Sheltered From The War
Before Pearl Harbor (December 1941), the plan had been to clear schools and send children home if the enemy was on the horizon; however, this policy was eroded by visions of bunched children on roads being targets for machine-guns, of stray children, lost and panic stricken, and of parents, disobeying orders, hurrying out to look for them. The solution was to keep children at school during an attack, to build more trenches and to have routine Air Raid drills.
Joan Mackay was a Boarder at Fairholme from 1939 until 1943. As Joan remembers, “The Japanese were close to invading Australia. The staff decided to have trenches dug near the gates leading to Stanmar - the overflow of girls from the dormitory. I was one of the lucky ones living there.”
Joan describes in detail the Air Raid practices conducted on the College grounds. “Any time the bell rang, we had to get to this trench as quickly as possible. The bell never rang during school hours.”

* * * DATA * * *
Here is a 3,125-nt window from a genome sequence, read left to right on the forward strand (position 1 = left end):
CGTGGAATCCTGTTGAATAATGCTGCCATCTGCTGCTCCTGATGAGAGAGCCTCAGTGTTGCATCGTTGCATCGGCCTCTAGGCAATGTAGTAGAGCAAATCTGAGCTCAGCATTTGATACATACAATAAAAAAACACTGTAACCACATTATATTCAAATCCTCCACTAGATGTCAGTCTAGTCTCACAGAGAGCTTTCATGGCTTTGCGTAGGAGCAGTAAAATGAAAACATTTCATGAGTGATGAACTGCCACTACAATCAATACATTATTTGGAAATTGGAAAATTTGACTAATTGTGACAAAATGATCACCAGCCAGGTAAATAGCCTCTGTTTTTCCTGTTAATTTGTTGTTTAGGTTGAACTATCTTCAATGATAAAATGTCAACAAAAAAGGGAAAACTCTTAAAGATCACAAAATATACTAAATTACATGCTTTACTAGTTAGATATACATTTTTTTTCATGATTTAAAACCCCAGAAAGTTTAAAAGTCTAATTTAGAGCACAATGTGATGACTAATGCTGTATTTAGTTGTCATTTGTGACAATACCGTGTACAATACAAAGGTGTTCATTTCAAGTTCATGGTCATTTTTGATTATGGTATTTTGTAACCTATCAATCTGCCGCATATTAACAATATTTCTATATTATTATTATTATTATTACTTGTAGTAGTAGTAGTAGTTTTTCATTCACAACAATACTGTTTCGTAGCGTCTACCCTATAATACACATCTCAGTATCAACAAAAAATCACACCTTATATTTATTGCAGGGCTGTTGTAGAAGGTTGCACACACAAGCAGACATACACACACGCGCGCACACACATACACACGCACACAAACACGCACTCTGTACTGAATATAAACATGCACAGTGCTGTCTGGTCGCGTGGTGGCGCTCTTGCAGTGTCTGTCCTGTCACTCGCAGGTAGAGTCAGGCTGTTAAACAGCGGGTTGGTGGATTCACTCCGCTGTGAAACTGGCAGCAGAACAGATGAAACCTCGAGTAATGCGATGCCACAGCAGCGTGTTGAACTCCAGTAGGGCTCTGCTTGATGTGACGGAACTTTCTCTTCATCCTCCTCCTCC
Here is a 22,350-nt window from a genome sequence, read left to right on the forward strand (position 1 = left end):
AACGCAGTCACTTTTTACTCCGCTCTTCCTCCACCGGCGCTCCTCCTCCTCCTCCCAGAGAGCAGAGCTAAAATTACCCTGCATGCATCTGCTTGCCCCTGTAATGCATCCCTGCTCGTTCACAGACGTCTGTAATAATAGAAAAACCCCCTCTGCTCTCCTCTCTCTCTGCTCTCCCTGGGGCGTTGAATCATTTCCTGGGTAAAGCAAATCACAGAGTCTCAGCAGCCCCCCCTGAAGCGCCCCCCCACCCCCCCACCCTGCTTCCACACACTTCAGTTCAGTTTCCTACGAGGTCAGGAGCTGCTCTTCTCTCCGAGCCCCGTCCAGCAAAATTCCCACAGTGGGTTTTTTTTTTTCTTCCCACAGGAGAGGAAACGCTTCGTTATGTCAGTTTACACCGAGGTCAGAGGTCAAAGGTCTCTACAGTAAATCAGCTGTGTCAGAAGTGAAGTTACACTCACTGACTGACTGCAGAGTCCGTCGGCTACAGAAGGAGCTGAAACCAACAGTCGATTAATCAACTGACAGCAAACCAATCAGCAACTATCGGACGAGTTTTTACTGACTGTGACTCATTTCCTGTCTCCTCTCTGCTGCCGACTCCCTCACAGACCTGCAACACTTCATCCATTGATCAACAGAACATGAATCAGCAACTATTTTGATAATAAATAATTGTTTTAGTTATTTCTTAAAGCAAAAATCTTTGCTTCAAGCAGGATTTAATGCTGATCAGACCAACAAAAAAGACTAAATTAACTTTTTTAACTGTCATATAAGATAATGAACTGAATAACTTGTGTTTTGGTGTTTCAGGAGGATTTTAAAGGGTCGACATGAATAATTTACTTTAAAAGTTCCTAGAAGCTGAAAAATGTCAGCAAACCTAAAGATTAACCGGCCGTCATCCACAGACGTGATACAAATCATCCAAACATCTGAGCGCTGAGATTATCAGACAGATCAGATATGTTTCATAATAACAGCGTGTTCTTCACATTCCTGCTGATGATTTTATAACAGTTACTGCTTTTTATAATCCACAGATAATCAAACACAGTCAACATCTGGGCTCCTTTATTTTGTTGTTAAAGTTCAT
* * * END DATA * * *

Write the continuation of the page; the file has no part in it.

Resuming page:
Joan remembers vividly having to have a raincoat ready to take to the trenches to stop the debris falling on her.
“We also had to have a piece of rubber to stop our teeth from chattering and a book to read, while the Air Raid was on.”
The Air Raid practices in the trenches went on for months, until Australia was again safe from invasion.
“The trenches were eventually filled in. I never got read the book, and we never had an Air Raid.”
Joan is pictured with the Athletics Cup winners of 1939, front right.
Fairholme Archives is interested in obtaining any photographs of the trenches mentioned above. Please contact us at firstname.lastname@example.org
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